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Republican overseeing Puerto Rico finances bashes the island in bizarre racist slam

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Andrew Biggs is a Republican member of PROMESA, a board created in 2016 to chaperone Puerto Rico’s finances in the wake of the island’s bankruptcy problems. Yet, when speaking about the recovery efforts, he compared those U.S. citizens to “drunks” who have “hit rock bottom.”

The Intercept reported Tuesday that, while speaking at an American Enterprise Institute event on the island and disaster relief, Biggs claimed fair treatment of workers is what is stopping Puerto Rico from recovery. He specifically cited minimum wage laws, labor rules surrounding just-cause termination, paid sick days for staff, paternity leave and overtime. Even a planned Christmas bonus is stopping Puerto Rico from greatness, according to Biggs.

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“The reality is, the government doesn’t want to do these things,” he said of labor laws. “If you let them not do them, they won’t do them.” If the island were to be given additional aid from Congress, Biggs argued that it should come with strings attached demanding they kill their progressive labor laws.

“I mean, I don’t want to sound pejorative, but I hope this would be like the alcoholic who hits rock bottom and who says, ‘OK, we’re bankrupt now, we really got to change the way we’re doing things,’” Biggs said.

Toward the end of the panel, AEI resident fellow Desmond Lachman said, “One doesn’t want a good crisis to go to waste.” He explained “other countries” have sought support from the International Monetary Fund when they hit “rock bottom” after a natural disaster. Given that Puerto Rico isn’t its own country, IMF funding would have to be requested by the United States government. It would be similar to the state of Kansas being required to apply for IMF funding to bail them out after their budget crisis.

“They realize they don’t have an alternative,” Lachman said. He went on to say “all the difficult kind of reforms” are made “when their back is against the wall.”

The remarks less than a day after it was found that Whitefish Energy was charging more than triple the actual cost of linemen working to restore power.

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I can ‘do anything I want, I’m a police officer’: Indiana cop fired after racially profiling black men in mall parking lot

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A white police officer working for Lawrence Township in Indiana has been fired after he was filmed accosting two black men sitting in their car outside of a Nordstrom Rack and accusing them of being "suspicious."

According to WTHR, Lawrence Township Deputy Constable Daryl Jones approached cousins Aaron Blackwell and Durell Cunningham on the north side of Indianapolis but was filmed on a cellphone that eventually led to him losing his job.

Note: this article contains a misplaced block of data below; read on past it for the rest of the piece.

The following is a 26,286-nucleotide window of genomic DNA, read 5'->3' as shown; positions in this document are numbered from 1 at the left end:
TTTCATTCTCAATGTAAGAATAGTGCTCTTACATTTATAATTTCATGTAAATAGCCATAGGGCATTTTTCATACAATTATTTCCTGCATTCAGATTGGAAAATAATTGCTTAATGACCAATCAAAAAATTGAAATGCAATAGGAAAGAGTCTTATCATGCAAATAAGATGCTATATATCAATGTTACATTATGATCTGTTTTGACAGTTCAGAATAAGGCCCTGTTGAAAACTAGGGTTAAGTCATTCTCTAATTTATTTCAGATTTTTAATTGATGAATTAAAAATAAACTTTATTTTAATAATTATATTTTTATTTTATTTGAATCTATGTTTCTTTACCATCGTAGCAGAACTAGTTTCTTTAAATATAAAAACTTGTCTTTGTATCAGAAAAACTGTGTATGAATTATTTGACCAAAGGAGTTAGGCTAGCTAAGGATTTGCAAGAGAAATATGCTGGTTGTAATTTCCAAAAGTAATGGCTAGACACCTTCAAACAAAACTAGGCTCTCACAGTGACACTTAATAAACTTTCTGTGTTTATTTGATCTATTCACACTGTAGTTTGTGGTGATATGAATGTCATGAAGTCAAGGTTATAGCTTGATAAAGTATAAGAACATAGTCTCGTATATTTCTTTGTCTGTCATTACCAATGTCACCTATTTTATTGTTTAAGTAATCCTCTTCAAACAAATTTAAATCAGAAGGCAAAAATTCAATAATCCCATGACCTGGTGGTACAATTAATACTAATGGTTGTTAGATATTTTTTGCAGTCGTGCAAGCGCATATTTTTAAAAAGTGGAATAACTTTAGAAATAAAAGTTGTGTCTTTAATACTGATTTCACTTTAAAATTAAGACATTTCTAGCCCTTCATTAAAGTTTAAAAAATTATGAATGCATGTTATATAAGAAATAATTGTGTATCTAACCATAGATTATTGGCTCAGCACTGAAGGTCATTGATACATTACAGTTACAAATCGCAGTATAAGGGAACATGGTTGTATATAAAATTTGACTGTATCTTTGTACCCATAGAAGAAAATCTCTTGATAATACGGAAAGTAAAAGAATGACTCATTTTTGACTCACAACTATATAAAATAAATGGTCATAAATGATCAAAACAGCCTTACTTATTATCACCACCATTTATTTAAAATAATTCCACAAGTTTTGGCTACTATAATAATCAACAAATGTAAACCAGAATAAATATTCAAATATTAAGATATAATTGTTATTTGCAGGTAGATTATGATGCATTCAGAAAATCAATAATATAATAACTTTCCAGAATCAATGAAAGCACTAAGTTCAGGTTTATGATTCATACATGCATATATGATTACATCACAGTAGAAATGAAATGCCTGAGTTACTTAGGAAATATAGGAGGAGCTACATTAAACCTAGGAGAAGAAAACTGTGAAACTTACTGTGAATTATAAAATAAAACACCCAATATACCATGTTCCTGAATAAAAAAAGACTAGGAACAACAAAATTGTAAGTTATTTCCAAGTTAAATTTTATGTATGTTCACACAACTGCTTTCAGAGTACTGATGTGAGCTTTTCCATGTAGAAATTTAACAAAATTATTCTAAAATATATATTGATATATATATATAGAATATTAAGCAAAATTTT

The cousins stated that Jones racially profiled them and tried to run their car plates.

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GOP lawmaker goes on extended rant about Schiff to duck Tapper questions about Trump intimidating witnesses

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On Sunday morning House Intelligence Committee member Rep. Mike Turner (R-OH) attempted to blow off questions by CNN's Jake Tapper over whether President Donald Trump was trying to intimidate former Ukraine Ambassador Marie Yovanovitch with a tweet during her testimony, choosing instead to attack committee chairman Rep. Adam Schiff (D-CA) for wanting to impeach the president.

Following a long interview where the State of the Union host had to correct the Ohio Republican's assertions multiple times -- with Tapper once flatly stating "That's not true" -- the CNN host asked about Trump's tweets that were immediately characterized as witness intimidation.

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We’re watching the same impeachment hearings, but seeing vastly different TV shows

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Are we watching the same show?” Let me tell you, critics love this timeworn retort from readers or other media types who disagree with something they’ve said or written about a favorite episode or series.

This article first appeared in Salon.

Opinions are singular and can be based on observation, structural minutiae, or simple gut feeling. They’re neither right nor wrong, unless some element of that opinion is related to a false premise. Or, and this seems to be more likely to be the case now than ever, unless the person declaring that your opinion is incorrect – not debatable, simply wrong – is utterly convinced they, themselves, are right. Nothing can persuade them otherwise.

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